By KIM MICHELE RICHARDSON
c. 2011 Religion News Service
(RNS) The Vatican has given the world’s Catholic bishops one year to set policies for handling allegations of child abuse, including reporting to police where required by local law. And on Wednesday (May 18), the U.S. bishops released a 300-page report on the “causes and context” of the abuse scandal here at home.
Critics cite weak wording and anemic incentives in the Vatican’s directive, and in many respects, those complaints are valid. So, too, are criticisms that the U.S. bishops continue to pass the buck for allowing the scandal to fester.
As a survivor of childhood clergy abuse, the Vatican’s directive is welcomed, and for me it feels like a step forward — a baby step to be sure, but nonetheless a long overdue turn toward the light.
If the Roman Catholic Church is to erase this stain on its reputation, it will have to be based on a complete reversal of its callous shielding of abusers within its ranks. Every pirouette begins with the motion to turn. And perhaps this could be that movement.
And yet, another part of me — the child who endured unspeakable abuse at the hands of the clergy — is wary. I’ve heard the platitudes too many times. I worry these are empty words. Real reform starts with something terribly basic, just two words: “I’m sorry.” And I and other abuse victims are still waiting.
Nearly 10 years after the abuse scandal erupted here in the U.S., the Vatican has been flooded with new information, new warnings and more horrific stories of sexual abuse from around the globe. And yet we’re still waiting.
We’re still waiting for a real and sincere apology from the pope and the rest of the hierarchy. In its place, the Vatican and the U.S. bishops have offered vapid pamphlets preaching “zero tolerance” — Band-Aid fixes to the gaping wounds of hundreds of thousands of victims and survivors.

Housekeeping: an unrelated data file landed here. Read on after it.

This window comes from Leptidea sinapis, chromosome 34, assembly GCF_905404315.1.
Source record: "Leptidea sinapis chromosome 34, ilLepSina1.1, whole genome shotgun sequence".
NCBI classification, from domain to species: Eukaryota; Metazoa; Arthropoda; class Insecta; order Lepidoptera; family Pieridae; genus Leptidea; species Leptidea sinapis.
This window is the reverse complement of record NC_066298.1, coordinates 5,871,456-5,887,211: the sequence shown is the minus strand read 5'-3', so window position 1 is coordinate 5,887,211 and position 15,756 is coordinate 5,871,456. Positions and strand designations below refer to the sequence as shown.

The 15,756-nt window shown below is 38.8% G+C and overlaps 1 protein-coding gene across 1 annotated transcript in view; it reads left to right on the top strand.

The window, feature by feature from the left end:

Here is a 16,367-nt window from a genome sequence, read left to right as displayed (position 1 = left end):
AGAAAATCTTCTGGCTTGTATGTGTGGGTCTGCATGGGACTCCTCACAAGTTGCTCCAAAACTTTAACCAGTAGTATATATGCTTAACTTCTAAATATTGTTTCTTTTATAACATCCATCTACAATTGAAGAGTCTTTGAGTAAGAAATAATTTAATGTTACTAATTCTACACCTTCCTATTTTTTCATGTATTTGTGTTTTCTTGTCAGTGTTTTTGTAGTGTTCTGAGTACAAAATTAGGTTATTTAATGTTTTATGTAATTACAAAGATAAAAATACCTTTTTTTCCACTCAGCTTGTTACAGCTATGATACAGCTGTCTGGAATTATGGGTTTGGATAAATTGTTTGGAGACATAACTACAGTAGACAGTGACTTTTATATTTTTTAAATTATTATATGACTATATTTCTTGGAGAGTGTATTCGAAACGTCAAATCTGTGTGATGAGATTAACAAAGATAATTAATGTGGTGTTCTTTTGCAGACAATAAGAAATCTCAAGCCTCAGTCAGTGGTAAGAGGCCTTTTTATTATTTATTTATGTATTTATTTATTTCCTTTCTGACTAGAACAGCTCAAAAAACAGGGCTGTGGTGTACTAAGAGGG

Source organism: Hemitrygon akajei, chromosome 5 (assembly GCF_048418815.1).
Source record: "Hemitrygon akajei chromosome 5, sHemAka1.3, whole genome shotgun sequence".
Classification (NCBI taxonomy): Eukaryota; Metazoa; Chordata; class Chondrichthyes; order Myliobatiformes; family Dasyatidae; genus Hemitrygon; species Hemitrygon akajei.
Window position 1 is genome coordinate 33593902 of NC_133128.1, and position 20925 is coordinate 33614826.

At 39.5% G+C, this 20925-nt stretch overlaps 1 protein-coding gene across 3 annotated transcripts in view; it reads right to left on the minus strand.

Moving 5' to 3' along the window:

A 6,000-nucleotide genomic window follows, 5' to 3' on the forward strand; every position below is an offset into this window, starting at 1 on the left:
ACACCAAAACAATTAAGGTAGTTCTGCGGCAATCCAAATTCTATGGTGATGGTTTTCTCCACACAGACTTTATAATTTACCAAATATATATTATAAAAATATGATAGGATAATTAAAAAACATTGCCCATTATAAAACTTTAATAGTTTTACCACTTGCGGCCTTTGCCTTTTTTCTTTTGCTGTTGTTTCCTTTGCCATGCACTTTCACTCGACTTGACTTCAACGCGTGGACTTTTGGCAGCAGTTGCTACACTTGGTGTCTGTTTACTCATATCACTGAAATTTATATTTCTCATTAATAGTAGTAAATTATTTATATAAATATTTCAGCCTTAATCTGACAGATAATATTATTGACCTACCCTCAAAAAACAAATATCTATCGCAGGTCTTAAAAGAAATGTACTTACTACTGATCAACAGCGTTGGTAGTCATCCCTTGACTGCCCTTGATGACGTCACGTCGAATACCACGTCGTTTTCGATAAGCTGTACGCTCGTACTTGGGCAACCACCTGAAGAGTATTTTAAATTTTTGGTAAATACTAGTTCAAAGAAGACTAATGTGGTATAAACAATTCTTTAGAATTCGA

In fact, it seems Pope Benedict XVI and the bishops have learned little, if anything, about the concept of apology. Instead, the church continues to cover up, ignore, and shift the blame.
Hierarchical callousness has real and profound effects.
“Spiritual development of the young remains the foundational mission of the church,” said William F. McMurry, a Kentucky lawyer who has represented abuse victims in suits against the Vatican. “How ironic, then, that a church destroys its mission by fostering a culture of child sexual abuse, yet clings to its mission without remorse. When the fathers of the Church become monsters in the eyes of a child, many are never again able to experience harmony or any connection with God.”
It’s a story that I and other victims know all too well. Many of us have survived, however wounded. Others have seen their lives and livelihoods destroyed. For some, it becomes too much to take and they have taken their own lives. Still others suffer in hopeless silence.
In the Roman Catholic Church, Easter isn’t just a day, but an entire 50-day season of rebirth and renewal. Some of us hope the church is on the edge of Easter renewal; others of us haven’t yet escaped the shadows of the tomb.
What would rebirth and renewal look like for the Roman Catholic Church? It would start with a true and sincere apology, accompanied by true and sincere reform, which would show victims that the church does not sanction what it has done.
Two simple words — “I’m sorry” — would show the world that the Roman Catholic Church really does care about victims and survivors and the immense pain and harm we have suffered.
Compared to the magnitude of the pain inflicted, the harm done and the lives shattered, one simple phrase is not too much to ask.
(Kim Michele Richardson survived a decade of abuse at the hands of nuns and a Roman Catholic priest at a church-run orphanage in rural Kentucky. She is the author of a memoir, The Unbreakable Child.)